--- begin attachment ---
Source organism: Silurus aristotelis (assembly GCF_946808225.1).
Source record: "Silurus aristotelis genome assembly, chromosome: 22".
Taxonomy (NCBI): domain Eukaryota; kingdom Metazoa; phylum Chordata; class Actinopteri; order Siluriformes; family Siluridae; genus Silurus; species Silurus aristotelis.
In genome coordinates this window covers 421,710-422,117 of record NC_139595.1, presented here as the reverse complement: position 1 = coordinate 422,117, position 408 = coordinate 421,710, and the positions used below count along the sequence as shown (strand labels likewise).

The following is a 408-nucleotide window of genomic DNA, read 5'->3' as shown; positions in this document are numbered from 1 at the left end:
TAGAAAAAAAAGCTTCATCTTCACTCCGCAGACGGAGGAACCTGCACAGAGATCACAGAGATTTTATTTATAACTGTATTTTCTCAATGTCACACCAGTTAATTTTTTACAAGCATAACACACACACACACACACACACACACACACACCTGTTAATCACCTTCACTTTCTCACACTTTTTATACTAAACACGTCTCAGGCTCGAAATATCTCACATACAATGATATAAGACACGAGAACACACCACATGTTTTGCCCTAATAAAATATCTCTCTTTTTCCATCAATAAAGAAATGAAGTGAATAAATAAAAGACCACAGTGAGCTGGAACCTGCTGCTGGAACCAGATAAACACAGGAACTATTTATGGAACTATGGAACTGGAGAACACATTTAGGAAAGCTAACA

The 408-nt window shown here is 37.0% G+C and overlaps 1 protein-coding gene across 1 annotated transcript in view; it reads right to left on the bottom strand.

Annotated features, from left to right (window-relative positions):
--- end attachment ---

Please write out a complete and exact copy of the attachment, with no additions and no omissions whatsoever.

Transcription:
Source organism: Silurus aristotelis (assembly GCF_946808225.1).
Source record: "Silurus aristotelis genome assembly, chromosome: 22".
Taxonomy (NCBI): domain Eukaryota; kingdom Metazoa; phylum Chordata; class Actinopteri; order Siluriformes; family Siluridae; genus Silurus; species Silurus aristotelis.
In genome coordinates this window covers 421,710-422,117 of record NC_139595.1, presented here as the reverse complement: position 1 = coordinate 422,117, position 408 = coordinate 421,710, and the positions used below count along the sequence as shown (strand labels likewise).

The following is a 408-nucleotide window of genomic DNA, read 5'->3' as shown; positions in this document are numbered from 1 at the left end:
TAGAAAAAAAAGCTTCATCTTCACTCCGCAGACGGAGGAACCTGCACAGAGATCACAGAGATTTTATTTATAACTGTATTTTCTCAATGTCACACCAGTTAATTTTTTACAAGCATAACACACACACACACACACACACACACACACACCTGTTAATCACCTTCACTTTCTCACACTTTTTATACTAAACACGTCTCAGGCTCGAAATATCTCACATACAATGATATAAGACACGAGAACACACCACATGTTTTGCCCTAATAAAATATCTCTCTTTTTCCATCAATAAAGAAATGAAGTGAATAAATAAAAGACCACAGTGAGCTGGAACCTGCTGCTGGAACCAGATAAACACAGGAACTATTTATGGAACTATGGAACTGGAGAACACATTTAGGAAAGCTAACA

The 408-nt window shown here is 37.0% G+C and overlaps 1 protein-coding gene across 1 annotated transcript in view; it reads right to left on the bottom strand.

Annotated features, from left to right (window-relative positions):